In various aspects conductive material 50 can comprise, consist essentially of, or consist of tungsten; and conductive material 42 can comprise, consist essentially of, or consist of tantalum. In other aspects, conductive material 50 can comprise, consist essentially of, or consist of one or both of copper and platinum; and conductive material 42 can comprise, consist essentially of, or consist of tungsten. In yet other aspects, conductive material 50 can comprise, consist essentially of, or consist of one or more of copper, platinum and aluminum; and conductive material 42 can comprise, consist essentially of, or consist of tantalum.

In some aspects, conductive material 50 can comprise a composition which forms an oxide or other protective layer thereover prior to exposure to electrolytic solution 80. In such aspects, it can be desired to remove the protective layer from over conductive material 50 prior to the electrodeposition. If, for example, conductive material 50 comprises tungsten, and an oxide forms thereover, such oxide can be removed with hydrofluoric acid prior to exposing conductive material 50 to electrolytic solution 80. In another aspect, the oxide can be removed through redox processes occurring during exposure of the oxide to electrolytic solution 80.

Referring to FIG. 6, construction 10 is illustrated after a substance 90 is selectively electroplated over conductive material 50 relative to conductive material 42. In the shown aspect of the invention, substance 90 is only on conductive material 50. Accordingly, there has been 100% selectivity for electroplating of substance 90 onto conductive material 50 relative to conductive material 42. It is to be understood, however, that the invention encompasses other aspects wherein the selectivity of electrodeposition for material 50 relative to material 42 is less than 100%.

As discussed previously, substance 90 can comprise, consist essentially of, or consist of one or more noble metals, such as, for example, one or more of platinum, rhodium, iridium and ruthenium. In some aspects, substance 90 can comprise, consist essentially of, or consist of one or more of platinum, rhodium, iridium, ruthenium, palladium, osmium, and cobalt.

Substance 90 can be, in particular aspects, considered a metal-containing layer which has been formed over selected regions 70 of a semiconductor substrate. It is noted that substance 90 can be considered to have been formed over selected region 70 of the substrate even if the selectivity for electrodeposition on material 50 relative to material 42 is less than 100%. The electroplating of substance 90 can allow the substance to be more conformally provided than it would be by other methods. The conformality of layer 90 can be enhanced if starting layer 50 is initially highly conformal, as can occur, for instance, if layer 50 is provided by an ALD process.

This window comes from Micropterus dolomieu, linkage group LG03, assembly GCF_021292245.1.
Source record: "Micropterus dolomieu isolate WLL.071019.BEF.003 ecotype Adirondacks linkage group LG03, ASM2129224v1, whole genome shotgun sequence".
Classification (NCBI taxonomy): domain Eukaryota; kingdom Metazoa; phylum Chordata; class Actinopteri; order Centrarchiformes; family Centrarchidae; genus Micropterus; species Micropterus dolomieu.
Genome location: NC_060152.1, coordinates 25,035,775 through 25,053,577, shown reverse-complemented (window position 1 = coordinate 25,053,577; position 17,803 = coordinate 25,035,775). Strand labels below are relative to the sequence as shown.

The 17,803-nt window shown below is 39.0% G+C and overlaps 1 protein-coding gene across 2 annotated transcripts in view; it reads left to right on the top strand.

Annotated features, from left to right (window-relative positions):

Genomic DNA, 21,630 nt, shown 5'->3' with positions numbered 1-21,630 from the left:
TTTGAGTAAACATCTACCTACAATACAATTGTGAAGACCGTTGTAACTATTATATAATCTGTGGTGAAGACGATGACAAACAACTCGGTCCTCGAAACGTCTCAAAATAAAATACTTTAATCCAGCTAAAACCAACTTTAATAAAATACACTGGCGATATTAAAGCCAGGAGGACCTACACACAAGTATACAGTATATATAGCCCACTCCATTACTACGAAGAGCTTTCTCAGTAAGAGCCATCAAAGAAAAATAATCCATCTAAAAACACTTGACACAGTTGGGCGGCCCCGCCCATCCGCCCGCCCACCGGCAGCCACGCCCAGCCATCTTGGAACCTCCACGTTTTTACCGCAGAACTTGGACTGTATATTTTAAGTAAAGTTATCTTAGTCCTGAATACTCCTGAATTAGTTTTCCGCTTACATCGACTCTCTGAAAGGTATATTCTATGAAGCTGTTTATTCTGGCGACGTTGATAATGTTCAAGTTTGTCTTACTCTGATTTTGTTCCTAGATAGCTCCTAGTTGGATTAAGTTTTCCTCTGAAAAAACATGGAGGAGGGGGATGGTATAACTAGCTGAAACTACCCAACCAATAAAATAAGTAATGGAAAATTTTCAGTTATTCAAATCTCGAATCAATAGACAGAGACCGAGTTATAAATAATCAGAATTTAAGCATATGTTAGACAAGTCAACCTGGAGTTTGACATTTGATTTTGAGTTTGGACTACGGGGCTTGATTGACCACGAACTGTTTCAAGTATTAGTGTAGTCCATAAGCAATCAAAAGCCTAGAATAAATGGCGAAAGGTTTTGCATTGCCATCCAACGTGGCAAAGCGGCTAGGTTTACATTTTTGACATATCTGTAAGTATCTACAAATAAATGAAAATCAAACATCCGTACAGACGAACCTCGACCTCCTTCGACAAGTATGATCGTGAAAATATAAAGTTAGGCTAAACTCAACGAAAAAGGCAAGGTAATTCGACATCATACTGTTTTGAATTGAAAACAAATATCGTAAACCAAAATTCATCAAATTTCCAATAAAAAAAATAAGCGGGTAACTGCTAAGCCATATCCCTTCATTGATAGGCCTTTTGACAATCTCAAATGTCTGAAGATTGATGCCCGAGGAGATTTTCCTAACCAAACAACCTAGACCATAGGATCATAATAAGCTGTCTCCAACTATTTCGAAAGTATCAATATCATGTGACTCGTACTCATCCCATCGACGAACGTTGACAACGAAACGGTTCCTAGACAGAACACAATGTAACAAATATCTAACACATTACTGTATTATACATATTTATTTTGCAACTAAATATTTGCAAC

Referring to FIG. 7, electrically conductive material 42 (FIG. 6) is removed from over mass 40. Such removal can be accomplished by, for example, chemical-mechanical polishing. A protective material (not shown) can be formed within openings 46 and 48 during the chemical-mechanical polishing to preclude debris from falling into the openings. A suitable protective material can comprise photoresist. The photoresist can be removed after the chemical-mechanical polishing utilizing a suitable etch and/or ashing.

Chemical-mechanical polishing across an upper surface of construction 10 forms a planarized upper surface 92.

Referring to FIG. 8, a pair of layers 100 and 102 are formed over mass 40 and within openings 46 and 48. Layer 100 is a dielectric material, and layer 102 is an electrically conductive material. The dielectric material of layer 100 can comprise, consist essentially of, or consist of one or more of silicon dioxide, silicon nitride, tantalum pentoxide, and other dielectric materials known in the art to be suitable for utilization in capacitor constructions. The conductive material of layer 102 can comprise, for example, metal (such as platinum, copper and aluminum for example), metal alloys (such as copper/aluminum alloy), conductive compositions (such as metal silicides and/or conductively-doped silicon), and other conductive materials known to be suitable for incorporation into capacitor constructions. Substance 90 is separated from conductive layer 102 by dielectric material 100, and is capacitively coupled with the conductive material of layer 102. Accordingly, a pair of capacitor constructions 104 and 106 are formed from layers 50, 90, 100 and 102 in the shown construction.